Nor were they alone—far from it. When I think about the number of arguments that have been posted here over the last seven years, in an effort to defend the claim that the Long Descent can’t possibly happen, it’s enough to make my head spin, even without benefit of bourbon. I’ve fielded patronizing lectures from believers in UFOs, New Age channelers, and the fake-Mayan 2012 prophecy, airily insisting that once the space brothers land, the New Age dawns, or what have you, we’ll all discover that ecological limits and the laws of thermodynamics are illusions created by lower states of consciousness. Likewise, I’ve received any number of feverish pronouncements that asteroids, solar flares, methane burps from the sea floor or, really, just about anything you can imagine short of titanic space walruses with photon flippers, are going to wipe out humanity in the next few years or decades and make the whole issue moot.

It’s been a wild ride, really. I’ve been labeled dogmatic and intolerant for pointing out to proponents of zero point energy, abiotic oil, and similar exercises in wishful thinking that insisting that a completely unproven theory will inevitably save us may not be the most sensible strategy in a time of crisis. I’ve been dismissed as closed-minded by believers in artificial intelligence, fusion power, and an assortment of other technological will-o’-the-wisps for asking why promises of imminent sucess that have been repeated word for word every few years since the 1950s still ought to be considered credible today I’ve been accused of being a stooge for the powers of evil for questioning claims that Bush—er, make that Clinton—uh, well, let’s try Dubya—um, okay, then, Obama, is going to suspend the constitution, impose a totalitarian police state and start herding us all into camps, and let’s not even talk about the number of people who’ve gotten irate with me when I failed to be impressed by their insistence that the Rapture will happen before we run out of oil.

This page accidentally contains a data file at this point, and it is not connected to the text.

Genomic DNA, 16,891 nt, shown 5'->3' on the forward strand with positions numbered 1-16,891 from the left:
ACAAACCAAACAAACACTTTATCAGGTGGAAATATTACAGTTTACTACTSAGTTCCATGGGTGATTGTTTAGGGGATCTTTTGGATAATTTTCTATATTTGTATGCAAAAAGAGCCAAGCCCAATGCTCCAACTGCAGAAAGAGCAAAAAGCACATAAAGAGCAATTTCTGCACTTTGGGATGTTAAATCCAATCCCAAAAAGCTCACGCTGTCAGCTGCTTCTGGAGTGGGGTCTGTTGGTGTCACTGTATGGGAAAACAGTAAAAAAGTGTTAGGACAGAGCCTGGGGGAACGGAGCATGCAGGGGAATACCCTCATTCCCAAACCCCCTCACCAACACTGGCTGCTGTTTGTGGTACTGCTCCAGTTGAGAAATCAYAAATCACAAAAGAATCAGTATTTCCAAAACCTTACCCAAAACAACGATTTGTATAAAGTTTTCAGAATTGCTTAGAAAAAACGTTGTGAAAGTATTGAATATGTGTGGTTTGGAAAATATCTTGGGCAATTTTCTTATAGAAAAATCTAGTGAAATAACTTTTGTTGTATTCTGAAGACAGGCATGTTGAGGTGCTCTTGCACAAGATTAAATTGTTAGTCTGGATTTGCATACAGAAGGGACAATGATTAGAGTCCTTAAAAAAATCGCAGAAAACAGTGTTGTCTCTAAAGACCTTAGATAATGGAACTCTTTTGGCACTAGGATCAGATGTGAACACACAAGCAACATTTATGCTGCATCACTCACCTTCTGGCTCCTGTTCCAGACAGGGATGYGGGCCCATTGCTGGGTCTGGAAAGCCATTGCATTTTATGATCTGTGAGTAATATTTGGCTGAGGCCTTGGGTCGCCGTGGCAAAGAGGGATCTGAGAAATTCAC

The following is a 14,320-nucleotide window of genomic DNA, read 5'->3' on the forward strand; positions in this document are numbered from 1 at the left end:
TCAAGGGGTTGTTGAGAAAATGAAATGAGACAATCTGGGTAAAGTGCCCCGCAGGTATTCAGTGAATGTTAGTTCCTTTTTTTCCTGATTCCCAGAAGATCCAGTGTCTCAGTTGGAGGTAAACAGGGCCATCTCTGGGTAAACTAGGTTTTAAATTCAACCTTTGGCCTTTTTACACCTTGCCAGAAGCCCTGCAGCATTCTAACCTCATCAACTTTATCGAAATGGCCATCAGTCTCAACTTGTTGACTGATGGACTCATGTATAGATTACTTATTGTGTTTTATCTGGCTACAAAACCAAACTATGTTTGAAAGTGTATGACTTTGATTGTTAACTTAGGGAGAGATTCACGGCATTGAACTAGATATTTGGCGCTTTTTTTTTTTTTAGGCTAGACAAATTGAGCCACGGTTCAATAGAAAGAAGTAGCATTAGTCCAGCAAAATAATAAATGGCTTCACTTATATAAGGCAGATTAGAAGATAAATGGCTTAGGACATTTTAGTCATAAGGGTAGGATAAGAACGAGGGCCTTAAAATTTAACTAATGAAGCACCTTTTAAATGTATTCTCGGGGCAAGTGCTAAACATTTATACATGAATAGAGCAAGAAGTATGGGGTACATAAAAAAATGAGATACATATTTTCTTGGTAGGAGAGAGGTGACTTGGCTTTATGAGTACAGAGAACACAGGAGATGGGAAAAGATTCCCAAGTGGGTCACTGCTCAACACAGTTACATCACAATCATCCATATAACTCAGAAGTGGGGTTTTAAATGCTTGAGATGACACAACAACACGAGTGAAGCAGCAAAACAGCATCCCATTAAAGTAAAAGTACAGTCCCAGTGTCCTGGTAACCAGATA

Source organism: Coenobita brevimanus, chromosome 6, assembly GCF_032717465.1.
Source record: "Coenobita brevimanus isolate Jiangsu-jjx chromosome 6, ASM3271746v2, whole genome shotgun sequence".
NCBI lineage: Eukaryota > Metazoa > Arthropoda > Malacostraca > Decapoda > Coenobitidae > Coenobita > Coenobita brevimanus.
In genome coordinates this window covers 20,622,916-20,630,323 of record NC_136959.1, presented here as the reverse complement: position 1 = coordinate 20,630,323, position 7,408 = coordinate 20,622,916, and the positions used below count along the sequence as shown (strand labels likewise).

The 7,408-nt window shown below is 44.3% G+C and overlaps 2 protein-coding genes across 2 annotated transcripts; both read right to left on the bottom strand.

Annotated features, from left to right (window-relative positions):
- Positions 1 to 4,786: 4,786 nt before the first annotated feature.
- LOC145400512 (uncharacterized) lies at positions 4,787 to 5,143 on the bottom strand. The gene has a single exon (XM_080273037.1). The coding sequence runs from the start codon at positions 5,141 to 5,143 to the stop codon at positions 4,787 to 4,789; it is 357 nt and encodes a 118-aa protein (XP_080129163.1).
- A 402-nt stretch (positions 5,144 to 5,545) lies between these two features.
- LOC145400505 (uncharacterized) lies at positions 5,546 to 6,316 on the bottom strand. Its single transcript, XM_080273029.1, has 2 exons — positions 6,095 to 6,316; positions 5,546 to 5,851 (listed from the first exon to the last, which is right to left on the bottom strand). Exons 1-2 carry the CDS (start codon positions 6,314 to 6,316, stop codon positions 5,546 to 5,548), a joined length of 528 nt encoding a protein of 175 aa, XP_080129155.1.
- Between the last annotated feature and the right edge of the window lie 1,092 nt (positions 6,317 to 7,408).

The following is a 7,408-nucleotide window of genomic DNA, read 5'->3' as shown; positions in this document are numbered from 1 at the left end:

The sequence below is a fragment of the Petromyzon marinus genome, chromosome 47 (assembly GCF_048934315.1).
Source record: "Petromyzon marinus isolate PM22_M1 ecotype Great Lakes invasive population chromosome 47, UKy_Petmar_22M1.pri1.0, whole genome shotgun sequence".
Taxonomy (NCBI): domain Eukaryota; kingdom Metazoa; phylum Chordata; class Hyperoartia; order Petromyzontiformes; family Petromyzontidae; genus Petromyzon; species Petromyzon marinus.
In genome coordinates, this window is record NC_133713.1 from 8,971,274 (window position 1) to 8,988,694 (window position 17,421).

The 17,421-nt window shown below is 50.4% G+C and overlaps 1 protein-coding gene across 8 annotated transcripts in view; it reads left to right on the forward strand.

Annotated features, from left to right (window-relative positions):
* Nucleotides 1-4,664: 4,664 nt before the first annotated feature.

Not one of these claims is new, any more than the claims of imminent economic collapse, green-energy breakthroughs, or oceans of petroleum just waiting to be drilled. Most of them have been recycled over and over again, some for over a century—the New Age, for example, was originally slated to arrive in 1879, and in fact the most popular alternative spirituality magazine in 1890s Britain was titled The New Age—and the few that have only been through a few seasons’ worth of reruns follow familiar patterns and thus fail in equally familiar ways. If the point of making predictions in the first place has anything to do with anticipating the future we’re actually likely to get, these claims have flopped resoundingly, and yet they remain wildly popular.

Now of course there are good reasons why they should be popular. All the claims about the future I’ve listed are, in practical terms, incentives to inaction and evasions of responsibility. If rising oil prices are guaranteed to bring on a rush of new green energy options, then we don’t have to change our lifestyles, because pretty soon we’ll be able to power them on sun or wind or what have you; if rising oil prices are guaranteed to bring on a rush of new petroleum sources, well, then we don’t need to change our lifestyles, either, and we can make an extra donation to the Sierra Club or something to assuage any lingering ecological guilt we might have. The same goes for any of the other new technologies that are supposedly going to provide us with, ahem, limitless energy sometime very soon—and you’ll notice that in every case, supplying us with all that energy is someone else’s job.